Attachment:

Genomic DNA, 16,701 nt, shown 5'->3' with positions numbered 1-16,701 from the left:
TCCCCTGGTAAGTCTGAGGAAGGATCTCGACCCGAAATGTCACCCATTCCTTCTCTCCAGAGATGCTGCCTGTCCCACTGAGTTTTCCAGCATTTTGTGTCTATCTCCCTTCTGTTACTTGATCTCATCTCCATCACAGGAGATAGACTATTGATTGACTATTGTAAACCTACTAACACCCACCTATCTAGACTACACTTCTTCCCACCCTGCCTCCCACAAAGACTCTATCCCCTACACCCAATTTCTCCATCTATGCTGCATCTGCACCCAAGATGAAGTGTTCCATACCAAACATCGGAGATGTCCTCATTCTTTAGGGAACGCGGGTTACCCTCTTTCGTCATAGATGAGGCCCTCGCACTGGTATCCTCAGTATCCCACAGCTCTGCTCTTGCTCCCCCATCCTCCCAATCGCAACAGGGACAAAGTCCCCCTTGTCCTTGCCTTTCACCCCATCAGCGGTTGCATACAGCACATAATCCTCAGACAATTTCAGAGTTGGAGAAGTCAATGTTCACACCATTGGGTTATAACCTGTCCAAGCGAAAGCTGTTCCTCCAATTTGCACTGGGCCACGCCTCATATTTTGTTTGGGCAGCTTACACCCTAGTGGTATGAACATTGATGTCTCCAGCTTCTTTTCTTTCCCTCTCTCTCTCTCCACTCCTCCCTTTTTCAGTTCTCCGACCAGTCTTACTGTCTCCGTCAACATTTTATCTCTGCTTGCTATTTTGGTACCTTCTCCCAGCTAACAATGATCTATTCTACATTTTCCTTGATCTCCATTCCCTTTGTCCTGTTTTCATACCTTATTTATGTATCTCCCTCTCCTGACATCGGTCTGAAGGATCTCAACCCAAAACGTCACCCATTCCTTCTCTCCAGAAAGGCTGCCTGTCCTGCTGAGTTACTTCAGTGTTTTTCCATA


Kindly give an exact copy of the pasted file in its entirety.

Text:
Genomic DNA, 16,701 nt, shown 5'->3' with positions numbered 1-16,701 from the left:
TCCCCTGGTAAGTCTGAGGAAGGATCTCGACCCGAAATGTCACCCATTCCTTCTCTCCAGAGATGCTGCCTGTCCCACTGAGTTTTCCAGCATTTTGTGTCTATCTCCCTTCTGTTACTTGATCTCATCTCCATCACAGGAGATAGACTATTGATTGACTATTGTAAACCTACTAACACCCACCTATCTAGACTACACTTCTTCCCACCCTGCCTCCCACAAAGACTCTATCCCCTACACCCAATTTCTCCATCTATGCTGCATCTGCACCCAAGATGAAGTGTTCCATACCAAACATCGGAGATGTCCTCATTCTTTAGGGAACGCGGGTTACCCTCTTTCGTCATAGATGAGGCCCTCGCACTGGTATCCTCAGTATCCCACAGCTCTGCTCTTGCTCCCCCATCCTCCCAATCGCAACAGGGACAAAGTCCCCCTTGTCCTTGCCTTTCACCCCATCAGCGGTTGCATACAGCACATAATCCTCAGACAATTTCAGAGTTGGAGAAGTCAATGTTCACACCATTGGGTTATAACCTGTCCAAGCGAAAGCTGTTCCTCCAATTTGCACTGGGCCACGCCTCATATTTTGTTTGGGCAGCTTACACCCTAGTGGTATGAACATTGATGTCTCCAGCTTCTTTTCTTTCCCTCTCTCTCTCTCCACTCCTCCCTTTTTCAGTTCTCCGACCAGTCTTACTGTCTCCGTCAACATTTTATCTCTGCTTGCTATTTTGGTACCTTCTCCCAGCTAACAATGATCTATTCTACATTTTCCTTGATCTCCATTCCCTTTGTCCTGTTTTCATACCTTATTTATGTATCTCCCTCTCCTGACATCGGTCTGAAGGATCTCAACCCAAAACGTCACCCATTCCTTCTCTCCAGAAAGGCTGCCTGTCCTGCTGAGTTACTTCAGTGTTTTTCCATA